Luke Miller is a software developer and lead organiser of the Melbourne Queer Games Festival.
Luke Miller is a software developer and lead organiser of the Melbourne Queer Games Festival. His games include "My Ex-Boyfriend the Space Tyrant”, “Miss Fisher and the Deathly Maze" and "The Beat: A Glam Noir Game" (coming soon). His projects often involve the open source movement, esoteric programming languages and queer culture.
"39" is a series of interactive vignettes about turning 39 in this time and place. Using a technique developed for this project called "low bandwidth volumetric capture", deployed on location and combined with game design
techniques, this series captures a unique generation of people who exist between the analog and the digital and, in a sympathetic way, draws out contrasts between different generations.
What does being awarded a Creators Fund grant mean to you?
Having support to create something experimental and from the heart is an immense privilege and an honour I take very seriously. There is so much I want to say and the Creators Fund grant means I can be part of a global conversation happening right now.
How important is 'time' to you, as an artist/creative professional?
Often we are on a treadmill of deadlines and commercial pressures. Having time means experimentation, it means pulling on those dangling threads that might lead somewhere very interesting but normally are let pass, it means doing that extra draft of the material where the magic really happens.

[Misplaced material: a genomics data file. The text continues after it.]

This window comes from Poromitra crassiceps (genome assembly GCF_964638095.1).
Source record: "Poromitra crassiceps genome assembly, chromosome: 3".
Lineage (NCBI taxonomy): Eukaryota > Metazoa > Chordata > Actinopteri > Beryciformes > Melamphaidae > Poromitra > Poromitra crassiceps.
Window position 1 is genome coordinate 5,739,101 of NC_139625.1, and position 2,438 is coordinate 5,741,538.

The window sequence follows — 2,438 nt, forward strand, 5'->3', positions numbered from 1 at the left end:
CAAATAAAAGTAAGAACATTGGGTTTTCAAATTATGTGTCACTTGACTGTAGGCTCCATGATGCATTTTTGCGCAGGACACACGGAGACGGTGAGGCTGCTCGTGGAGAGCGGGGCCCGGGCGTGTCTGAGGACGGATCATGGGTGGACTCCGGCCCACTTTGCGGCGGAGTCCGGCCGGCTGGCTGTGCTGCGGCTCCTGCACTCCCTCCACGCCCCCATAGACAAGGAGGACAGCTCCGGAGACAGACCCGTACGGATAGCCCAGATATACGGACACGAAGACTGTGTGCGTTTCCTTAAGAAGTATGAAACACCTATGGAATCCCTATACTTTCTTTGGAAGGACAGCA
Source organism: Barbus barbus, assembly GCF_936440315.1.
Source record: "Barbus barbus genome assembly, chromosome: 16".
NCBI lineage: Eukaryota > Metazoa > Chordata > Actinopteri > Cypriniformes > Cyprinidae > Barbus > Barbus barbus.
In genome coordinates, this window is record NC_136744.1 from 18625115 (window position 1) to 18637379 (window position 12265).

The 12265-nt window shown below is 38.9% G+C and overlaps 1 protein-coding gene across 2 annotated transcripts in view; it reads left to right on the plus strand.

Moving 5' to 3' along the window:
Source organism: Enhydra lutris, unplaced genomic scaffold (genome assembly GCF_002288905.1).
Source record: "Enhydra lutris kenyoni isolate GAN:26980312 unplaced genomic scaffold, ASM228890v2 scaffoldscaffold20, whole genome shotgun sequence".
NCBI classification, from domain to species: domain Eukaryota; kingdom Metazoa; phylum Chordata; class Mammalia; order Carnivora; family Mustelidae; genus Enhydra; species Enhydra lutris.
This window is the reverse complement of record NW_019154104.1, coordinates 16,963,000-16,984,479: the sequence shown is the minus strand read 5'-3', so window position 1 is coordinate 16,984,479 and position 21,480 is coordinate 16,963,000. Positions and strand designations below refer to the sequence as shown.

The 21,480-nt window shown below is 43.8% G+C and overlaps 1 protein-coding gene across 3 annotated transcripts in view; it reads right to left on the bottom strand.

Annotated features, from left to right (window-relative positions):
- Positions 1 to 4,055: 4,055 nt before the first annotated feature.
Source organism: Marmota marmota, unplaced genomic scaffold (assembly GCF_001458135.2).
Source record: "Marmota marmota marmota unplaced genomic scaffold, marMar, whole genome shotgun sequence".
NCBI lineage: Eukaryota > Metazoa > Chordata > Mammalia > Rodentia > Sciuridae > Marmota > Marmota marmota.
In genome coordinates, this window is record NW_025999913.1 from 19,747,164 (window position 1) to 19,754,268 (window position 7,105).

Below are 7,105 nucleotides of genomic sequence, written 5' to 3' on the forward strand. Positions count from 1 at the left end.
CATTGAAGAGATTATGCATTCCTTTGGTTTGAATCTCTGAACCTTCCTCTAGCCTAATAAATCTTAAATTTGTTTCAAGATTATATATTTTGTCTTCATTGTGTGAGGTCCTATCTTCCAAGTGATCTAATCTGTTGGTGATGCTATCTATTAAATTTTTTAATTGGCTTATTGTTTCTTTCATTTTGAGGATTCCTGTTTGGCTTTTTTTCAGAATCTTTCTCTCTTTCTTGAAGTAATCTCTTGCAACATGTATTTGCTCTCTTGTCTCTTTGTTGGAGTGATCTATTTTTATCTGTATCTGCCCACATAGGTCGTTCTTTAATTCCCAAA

What are you most looking forward to over the months ahead?
Every element of "39" has something of interest in it for me but I am in particular looking forward to just literally playing around a bit. Getting into a space with the actors and hoping to be elevated by those happy accidents that can only come from professionals with no fear. I love it. Oh, and making people cry when they see my version of Waltzing Matilda.
Where would like to see yourself at the end of this process? How do you anticipate your career will develop as a result?
I think volumetric capture is going to be a major technique for film makers, live events and game developers in the future although it is extremely demanding on computers and equipment. I am hoping to scale down some of the techniques experimented with in "39" and use them professionally.